More about Lambda

Original URL: http://feedproxy.google.com/~r/feedsapi/BwPx/~3/xNQ4KPo4voA/

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Audiophile Torrent Site What.CD Fully Pwnable Thanks To Wrecked RNG

Reader mask.of.sanity writes: Users of popular audiophile torrent site What.CD can make themselves administrators to completely compromise the private music site and bypass its notorious download ratio limits thanks to the use of the mt_rand function for password resets, a researcher has found. From the report (edited and condensed):What.CD is the world’s most popular high quality music private torrent site that requires its users to pass an interview testing their knowledge of audio matters before they are granted an account. Users must maintain a high upload to download ratio to continue to download from the site. […] “I reported it a year ago, and they acknowledged it but said ‘don’t worry about it,'” said New-Zealand-based independent security researcher who goes by the alias ss23.

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Read more of this story at Slashdot.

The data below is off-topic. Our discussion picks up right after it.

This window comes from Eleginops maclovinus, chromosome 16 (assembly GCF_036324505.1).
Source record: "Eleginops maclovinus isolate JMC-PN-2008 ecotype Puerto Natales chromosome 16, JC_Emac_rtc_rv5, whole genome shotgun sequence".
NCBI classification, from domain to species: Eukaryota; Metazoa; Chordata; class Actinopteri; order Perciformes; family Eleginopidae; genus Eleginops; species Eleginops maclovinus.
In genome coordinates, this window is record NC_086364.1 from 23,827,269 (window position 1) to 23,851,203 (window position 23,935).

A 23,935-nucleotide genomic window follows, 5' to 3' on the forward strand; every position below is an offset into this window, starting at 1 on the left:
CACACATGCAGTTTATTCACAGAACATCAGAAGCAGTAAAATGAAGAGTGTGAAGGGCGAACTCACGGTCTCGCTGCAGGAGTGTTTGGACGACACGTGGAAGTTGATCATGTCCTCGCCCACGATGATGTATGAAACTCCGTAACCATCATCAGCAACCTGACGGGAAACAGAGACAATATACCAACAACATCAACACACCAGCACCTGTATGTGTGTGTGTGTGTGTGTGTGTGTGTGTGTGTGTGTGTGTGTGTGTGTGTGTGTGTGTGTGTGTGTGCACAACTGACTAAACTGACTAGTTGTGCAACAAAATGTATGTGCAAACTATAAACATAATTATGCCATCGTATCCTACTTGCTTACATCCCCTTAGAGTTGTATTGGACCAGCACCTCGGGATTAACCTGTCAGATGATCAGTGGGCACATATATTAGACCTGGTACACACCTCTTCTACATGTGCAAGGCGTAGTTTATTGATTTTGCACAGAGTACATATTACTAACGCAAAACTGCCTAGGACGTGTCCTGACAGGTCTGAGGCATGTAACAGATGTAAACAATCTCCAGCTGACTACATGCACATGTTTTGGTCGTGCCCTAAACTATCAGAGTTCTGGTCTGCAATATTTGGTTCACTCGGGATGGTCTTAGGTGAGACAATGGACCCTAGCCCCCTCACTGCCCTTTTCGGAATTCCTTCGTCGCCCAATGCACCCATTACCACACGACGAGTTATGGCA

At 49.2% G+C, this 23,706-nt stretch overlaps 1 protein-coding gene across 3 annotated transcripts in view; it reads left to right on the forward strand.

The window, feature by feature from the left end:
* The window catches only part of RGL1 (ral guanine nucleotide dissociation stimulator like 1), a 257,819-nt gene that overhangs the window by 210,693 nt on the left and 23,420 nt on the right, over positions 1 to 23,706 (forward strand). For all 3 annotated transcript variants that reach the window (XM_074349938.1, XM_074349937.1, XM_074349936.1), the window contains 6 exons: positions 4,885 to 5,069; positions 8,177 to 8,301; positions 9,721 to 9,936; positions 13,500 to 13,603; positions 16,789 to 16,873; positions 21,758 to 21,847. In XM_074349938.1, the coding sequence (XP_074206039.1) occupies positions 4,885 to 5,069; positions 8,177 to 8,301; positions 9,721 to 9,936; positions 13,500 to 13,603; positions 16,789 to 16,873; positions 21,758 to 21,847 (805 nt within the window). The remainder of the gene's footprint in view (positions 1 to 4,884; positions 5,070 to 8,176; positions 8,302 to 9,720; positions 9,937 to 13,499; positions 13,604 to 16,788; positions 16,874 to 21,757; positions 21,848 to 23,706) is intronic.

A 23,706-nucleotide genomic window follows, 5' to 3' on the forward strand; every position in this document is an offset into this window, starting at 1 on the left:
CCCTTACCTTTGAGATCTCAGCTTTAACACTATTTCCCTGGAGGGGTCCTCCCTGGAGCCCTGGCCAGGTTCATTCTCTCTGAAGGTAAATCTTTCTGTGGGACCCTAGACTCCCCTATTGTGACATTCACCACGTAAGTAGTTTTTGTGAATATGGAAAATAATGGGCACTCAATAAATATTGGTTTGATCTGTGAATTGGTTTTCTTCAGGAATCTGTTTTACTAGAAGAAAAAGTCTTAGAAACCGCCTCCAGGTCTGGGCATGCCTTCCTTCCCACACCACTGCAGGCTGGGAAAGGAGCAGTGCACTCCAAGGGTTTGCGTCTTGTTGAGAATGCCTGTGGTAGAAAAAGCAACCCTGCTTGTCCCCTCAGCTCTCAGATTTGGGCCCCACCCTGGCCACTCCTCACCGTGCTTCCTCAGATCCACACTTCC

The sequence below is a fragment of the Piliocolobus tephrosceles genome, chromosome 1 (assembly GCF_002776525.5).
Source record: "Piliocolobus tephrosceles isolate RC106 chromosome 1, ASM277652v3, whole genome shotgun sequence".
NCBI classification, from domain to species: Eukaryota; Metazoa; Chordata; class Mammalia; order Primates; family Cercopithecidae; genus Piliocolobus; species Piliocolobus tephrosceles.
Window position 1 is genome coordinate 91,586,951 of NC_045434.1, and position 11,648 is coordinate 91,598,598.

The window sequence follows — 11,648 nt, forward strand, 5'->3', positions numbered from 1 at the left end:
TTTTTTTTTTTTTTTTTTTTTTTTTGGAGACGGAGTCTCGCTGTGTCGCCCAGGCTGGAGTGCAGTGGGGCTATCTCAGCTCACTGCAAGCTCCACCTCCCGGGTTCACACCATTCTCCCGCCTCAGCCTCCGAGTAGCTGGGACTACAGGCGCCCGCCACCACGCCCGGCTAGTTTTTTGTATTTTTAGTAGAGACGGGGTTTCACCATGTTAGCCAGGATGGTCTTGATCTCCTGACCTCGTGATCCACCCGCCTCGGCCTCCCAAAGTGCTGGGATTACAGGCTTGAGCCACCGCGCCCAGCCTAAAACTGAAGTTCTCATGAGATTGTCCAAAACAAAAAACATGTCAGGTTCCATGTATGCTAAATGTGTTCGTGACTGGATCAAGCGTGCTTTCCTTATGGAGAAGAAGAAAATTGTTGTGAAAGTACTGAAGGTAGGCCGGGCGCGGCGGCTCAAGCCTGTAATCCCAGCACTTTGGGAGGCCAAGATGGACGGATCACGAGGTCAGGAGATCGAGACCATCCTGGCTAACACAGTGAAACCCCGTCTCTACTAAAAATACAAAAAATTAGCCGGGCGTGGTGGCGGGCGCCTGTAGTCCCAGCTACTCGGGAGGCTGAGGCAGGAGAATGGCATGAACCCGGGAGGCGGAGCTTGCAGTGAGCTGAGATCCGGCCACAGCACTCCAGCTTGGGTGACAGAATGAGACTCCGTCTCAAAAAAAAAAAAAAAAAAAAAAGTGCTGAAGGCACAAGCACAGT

Original URL: http://rss.slashdot.org/~r/Slashdot/slashdot/~3/XY2g-Q_kU0Q/audiophile-torrent-site-whatcd-fully-pwnable-thanks-to-wrecked-rng

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Facebook Messenger to gain privacy-enhancing self-destructing messages

With the ongoing debate about privacy and encryption, the rollout of end-to-end encryption to Facebook-owed WhatsApp came as little surprise. Now Facebook Messenger is set to gain a couple of privacy-enhancing features including self-destructing messages. Already found in other messaging tools such as SnapChat and Telegram, self-destructing messages have been unearthed in Messenger for iOS version 68.0. As you would expect, the feature makes it possible to place a time limit on how long messages are visible for, making it ideal for communicating sensitive information. SEE ALSO: WhatsApp’s end-to-end encryption is not all it’s cracked up to be As reported by VentureBeat,… [Continue Reading]

Original URL: http://feeds.betanews.com/~r/bn/~3/tqTIPaJfHfY/